The blustering winds chased our furrowed brows, frozen toes and rather dampened spirits over the threshold of the cosy Northern Quarter gem Home Sweet Home. True to its name, the American-style kitchen offered a homely haven away from the depressingly dark and dreary weather that whistled and whirred outside. Closing the door against the cold, the instantly-felt warmth of the charming diner brought some colour back to our cheeks and a quick glance at the indulgently iced slices of colourful cake on display brought rumbles to our bellies.
Although the cake looked utterly scrumptious, having trawled through Black Friday sales with swathes of fellow shoppers, my friend and I had moved beyond afternoon tea temptations. Our efforts certainly deserved the reward of hot comfort food.
Handed our table number on a wooden spoon, and politely asked to sit on the rosy red bar stools until an available table, it was clear how popular this quirky spot was. Completely booked up with young families, groups of friends and couples—the sound of chatter and laughter against upbeat disco records made for a bustling yet personal atmosphere. Our wait was short but dangerously long enough to witness extravagant chocolate, peanut-caramel milkshakes and stacks of pancakes drenched in maple syrup, blueberries and bacon waft by, awakening our numb nostrils to the variety of salty and sweet dishes we could devour.
Luckily a table for two materialised quickly, so our full attention could now be granted to the tempting menu. Plates range from classic beef, veggie and ‘hash-a-go-go’ burgers to smaller plates of sticky chicken wraps and fish tacos. Delicious goats cheese, vegetable and salmon salads were also available but we were here for the famous ‘Home Sweet Home’ comfort food, which they aptly claim ‘Speaks to everyone!’ My friend, as a vegetarian, went for the ‘House Hummous’ with crunchy corn and taco crisps, accompanied with sweet potato fries, whilst I decided on one of their classics: ‘Chicken in a Basket’.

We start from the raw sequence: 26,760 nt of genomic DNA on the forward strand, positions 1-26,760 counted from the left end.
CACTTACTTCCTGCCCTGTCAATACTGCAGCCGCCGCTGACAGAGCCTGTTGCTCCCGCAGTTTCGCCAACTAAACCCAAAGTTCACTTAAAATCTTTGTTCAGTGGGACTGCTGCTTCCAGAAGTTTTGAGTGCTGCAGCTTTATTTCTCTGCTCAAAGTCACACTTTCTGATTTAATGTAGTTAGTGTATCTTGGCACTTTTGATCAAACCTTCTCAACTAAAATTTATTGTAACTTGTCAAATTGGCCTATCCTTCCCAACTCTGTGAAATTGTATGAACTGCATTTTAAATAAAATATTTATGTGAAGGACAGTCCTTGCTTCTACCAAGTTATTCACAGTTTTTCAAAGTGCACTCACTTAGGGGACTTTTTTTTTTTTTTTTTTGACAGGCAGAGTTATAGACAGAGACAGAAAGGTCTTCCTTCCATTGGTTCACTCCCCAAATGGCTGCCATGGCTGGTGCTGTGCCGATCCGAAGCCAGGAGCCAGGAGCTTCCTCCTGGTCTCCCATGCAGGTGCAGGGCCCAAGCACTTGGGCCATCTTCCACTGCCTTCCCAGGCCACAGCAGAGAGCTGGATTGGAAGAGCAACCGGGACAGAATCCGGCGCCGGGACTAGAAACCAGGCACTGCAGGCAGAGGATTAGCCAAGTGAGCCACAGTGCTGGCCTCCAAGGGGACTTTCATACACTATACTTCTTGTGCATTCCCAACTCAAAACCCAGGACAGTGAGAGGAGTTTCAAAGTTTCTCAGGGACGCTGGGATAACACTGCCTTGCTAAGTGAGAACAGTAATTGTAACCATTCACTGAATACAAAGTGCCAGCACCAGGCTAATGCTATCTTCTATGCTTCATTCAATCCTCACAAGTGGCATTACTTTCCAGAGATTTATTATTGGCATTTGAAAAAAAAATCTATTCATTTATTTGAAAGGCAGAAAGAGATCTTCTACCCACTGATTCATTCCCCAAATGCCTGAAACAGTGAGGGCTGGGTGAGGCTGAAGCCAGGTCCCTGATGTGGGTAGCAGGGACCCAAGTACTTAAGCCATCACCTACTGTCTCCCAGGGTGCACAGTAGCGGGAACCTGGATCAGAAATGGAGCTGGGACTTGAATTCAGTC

Our smiley and friendly waitress made us feel very at home and recommended the house rosé alongside our beautifully bottled tap water in an old glass milk bottle. With feeling slowly returning to our chilled bones, aided by the refreshingly sweet wine, around us the relaxed ambience unfolded. Our food arrived in good time but was definitely more than just fast food.
Like an autumnal firework, the house houmous was a beautifully presented explosion of pink beet circular swirls across the plate, dotted with mixed seeds, juicy pomegranate and slices of radishes to finish. This was accompanied by crunchy fried corn and taco chips in a little white and blue enamel mug, complimenting the homely kitchen style and decor. Generous helpings of fries and my chicken joined the succulent scene, which just like its label said, was presented in a thatched red basket.
Fried in buttermilk, the chicken was deliciously crunchy yet tender, each soft bite encased in its crispy coating with the little pot of hickory BBQ sauce adding a rich flavoursome kick. Homemade creamy coleslaw, with the ingenious addition of apple, was the perfect touch to the already mouthwatering meal. At a reasonable £10 per dish, with nothing to fault, other than the chef’s overly generous portion control of fries (but can one really ever complain about having too many of these salty delights?!) it was safe to say ‘Home Sweet Home’ does what it says on the tin.
Sadly there was no room for the American pancake stacks covered in maple syrup and blueberries or the colourful cakes we had spied earlier. Like a family meal at home, we were satisfyingly nourished and restored with the perfect excuse to make a second visit for afternoon tea. Gathering ourselves to fight the elements once more, our coats may still have been damp but our spirits were no longer. Thank you for having us ‘Home Sweet Home’, you were a delicious delight.
A PHD student at the University of Manchester has recently come under fire and faced a severe online backlash after a research paper he wrote about masturbating to erotic comics of young boys went viral.